Wednesday, 31 December 2008

European legislation

There have been two important developments, and I also want to draw attention to a UNITE campaign that every member should be supporting.

The European Parliament has at long last passed a revision to the European Works Council (EWC) Directive. UNITE's comments suggest this is generally positive.

MEPs also voted through amendments to the Working Time Directive. This was a very significant vote, with many Labour MEPs rebelling against the UK Government's long obstruction to this vital health & safety legislation, but unfortunately doesn't mean that we will necessarily see the end of the "opt-out".

The European Court of Justice (ECJ) rulings in the Viking, Laval and Ruffert cases are a very serious threat to union rights. Basically, the court believes that the right of companies to trade freely has precedence over the right of workers to take industrial action. This means that even if workers comply with the UK's ridiculous red-tape around industrial action ballots, any action could still be ruled illegal. UNITE has set up a web site to campaign on the issue at There's a petition on there which we should get everyone to sign. If we can collect a million signatures, we force the issue to the European Commission.


There is a document circulating unofficially in the union which is a transcript of Derek Simpson's speech at a recent UNITE F&GP meeting. In it, Derek falsely attributes the second comment on one of the articles on my web site to me. As you can clearly see, the comment is not anonymous, and is from another user (also called Ian). I want to make clear that the comment does not reflect my own views.

Sunday, 21 December 2008

UNITE Executive Council reports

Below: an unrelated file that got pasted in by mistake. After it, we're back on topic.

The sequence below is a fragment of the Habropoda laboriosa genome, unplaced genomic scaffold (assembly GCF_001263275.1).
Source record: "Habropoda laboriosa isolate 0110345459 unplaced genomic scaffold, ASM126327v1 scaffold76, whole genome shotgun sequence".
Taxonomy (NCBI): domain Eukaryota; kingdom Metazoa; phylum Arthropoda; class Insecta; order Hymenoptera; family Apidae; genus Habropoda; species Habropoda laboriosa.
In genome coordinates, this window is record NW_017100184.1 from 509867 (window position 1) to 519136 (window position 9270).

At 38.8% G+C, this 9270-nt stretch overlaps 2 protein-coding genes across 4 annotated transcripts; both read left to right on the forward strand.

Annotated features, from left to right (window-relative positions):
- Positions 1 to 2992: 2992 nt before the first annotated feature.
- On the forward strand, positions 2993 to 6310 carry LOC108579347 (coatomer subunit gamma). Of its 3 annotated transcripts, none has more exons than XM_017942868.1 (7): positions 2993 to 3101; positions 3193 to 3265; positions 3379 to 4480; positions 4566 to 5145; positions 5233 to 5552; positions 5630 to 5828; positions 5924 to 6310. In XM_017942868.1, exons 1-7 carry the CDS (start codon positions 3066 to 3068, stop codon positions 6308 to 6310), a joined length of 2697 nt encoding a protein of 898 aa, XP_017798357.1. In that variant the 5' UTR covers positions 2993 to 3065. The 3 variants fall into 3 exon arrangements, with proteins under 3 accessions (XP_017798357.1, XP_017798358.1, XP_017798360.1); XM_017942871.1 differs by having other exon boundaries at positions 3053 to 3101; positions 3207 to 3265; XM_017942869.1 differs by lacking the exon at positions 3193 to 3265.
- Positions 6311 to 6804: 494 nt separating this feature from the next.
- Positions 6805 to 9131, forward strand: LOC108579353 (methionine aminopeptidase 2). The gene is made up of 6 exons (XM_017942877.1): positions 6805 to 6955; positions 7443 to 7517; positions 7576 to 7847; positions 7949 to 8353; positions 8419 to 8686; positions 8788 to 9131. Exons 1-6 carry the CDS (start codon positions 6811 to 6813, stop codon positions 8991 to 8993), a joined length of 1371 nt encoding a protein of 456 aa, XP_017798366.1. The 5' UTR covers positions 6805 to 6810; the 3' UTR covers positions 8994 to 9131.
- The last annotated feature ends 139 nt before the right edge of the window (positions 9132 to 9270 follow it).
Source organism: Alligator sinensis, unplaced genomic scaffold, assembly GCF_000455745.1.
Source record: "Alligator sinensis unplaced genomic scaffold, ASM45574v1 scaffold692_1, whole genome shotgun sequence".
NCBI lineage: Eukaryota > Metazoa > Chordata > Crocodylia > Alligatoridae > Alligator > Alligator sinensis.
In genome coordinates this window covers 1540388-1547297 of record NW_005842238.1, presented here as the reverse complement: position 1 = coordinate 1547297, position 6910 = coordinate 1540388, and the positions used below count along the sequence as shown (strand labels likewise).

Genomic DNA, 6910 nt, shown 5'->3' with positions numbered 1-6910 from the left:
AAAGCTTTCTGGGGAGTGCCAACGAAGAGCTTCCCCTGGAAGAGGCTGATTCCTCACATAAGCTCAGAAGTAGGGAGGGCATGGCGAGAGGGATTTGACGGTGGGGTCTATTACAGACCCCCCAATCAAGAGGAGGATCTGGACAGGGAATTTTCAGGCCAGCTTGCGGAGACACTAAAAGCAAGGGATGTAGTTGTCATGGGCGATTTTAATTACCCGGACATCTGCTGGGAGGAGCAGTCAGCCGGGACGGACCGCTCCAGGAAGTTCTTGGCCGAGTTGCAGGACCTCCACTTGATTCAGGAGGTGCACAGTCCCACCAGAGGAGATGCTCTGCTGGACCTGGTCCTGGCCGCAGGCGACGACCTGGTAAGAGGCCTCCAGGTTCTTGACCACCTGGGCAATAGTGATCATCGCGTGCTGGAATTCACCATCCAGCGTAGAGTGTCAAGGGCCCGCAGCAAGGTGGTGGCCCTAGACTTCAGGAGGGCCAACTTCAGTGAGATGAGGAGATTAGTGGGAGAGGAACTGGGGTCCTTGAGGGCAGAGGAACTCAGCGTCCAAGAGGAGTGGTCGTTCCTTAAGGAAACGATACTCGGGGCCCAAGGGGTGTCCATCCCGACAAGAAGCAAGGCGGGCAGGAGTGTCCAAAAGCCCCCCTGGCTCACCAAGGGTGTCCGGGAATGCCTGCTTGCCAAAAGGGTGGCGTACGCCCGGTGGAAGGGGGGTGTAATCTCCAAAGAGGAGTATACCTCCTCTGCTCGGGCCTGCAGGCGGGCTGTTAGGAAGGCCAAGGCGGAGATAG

The Joint General Secretaries (JGSs) have now produced their briefing on the 24-26 November Executive Council meeting, which I am happy to email to members on request.

The first day of the meeting was taken up with heated disagreements between the JGSs, primarily over the integration of the union. A lot of the issues which had previously been the subject of rumour and maneuvering finally came out in the open.

The EC set the JGSs a deadline to resolve the issues. A special EC was agreed for 18th December and the JGSs were told that if they hadn't agreed an integration plan by then, the EC would do so itself.

At the EC meeting on 18th December a plan was unanimously agreed, and I have the details of this for any members who want them.

The major outstanding issue is in many ways the key one for lay members. Not "who gets which jobs" at the top, but the structures for lay members to meet and deal with the real business of the union. Proposals for this should be coming to the January EC meeting. There's still a lot to do though - for example the issues about the composition of the "IT & Communications" sector remain unresolved. Lay members from the north-west (from Amicus and TGWU) looked at the question of the structures many months ago, and managed to reach consensus on a sensible approach to setting them up. I hope that the proposals from the JGSs are as good.

Sovereign Bus Strike

The use of the anti-union laws to attack UNITE's pay campaign on the London buses was nothing short of a disgrace, especially given the overwhelming votes for action from the members.

Following this set-back, which led to UNITE calling off the strikes, there have been further ballots, and members at the first company (Sovereign) are due out on strike on 5th January.

A key issue in the dispute is the fact that there are big variations in pay for workers doing the same job in different companies - despite them all being regulated by Transport For London. Sovereign is one of the companies with the lowest pay.

UNITE has issued a collection sheet in support of the dispute, which I have made available online.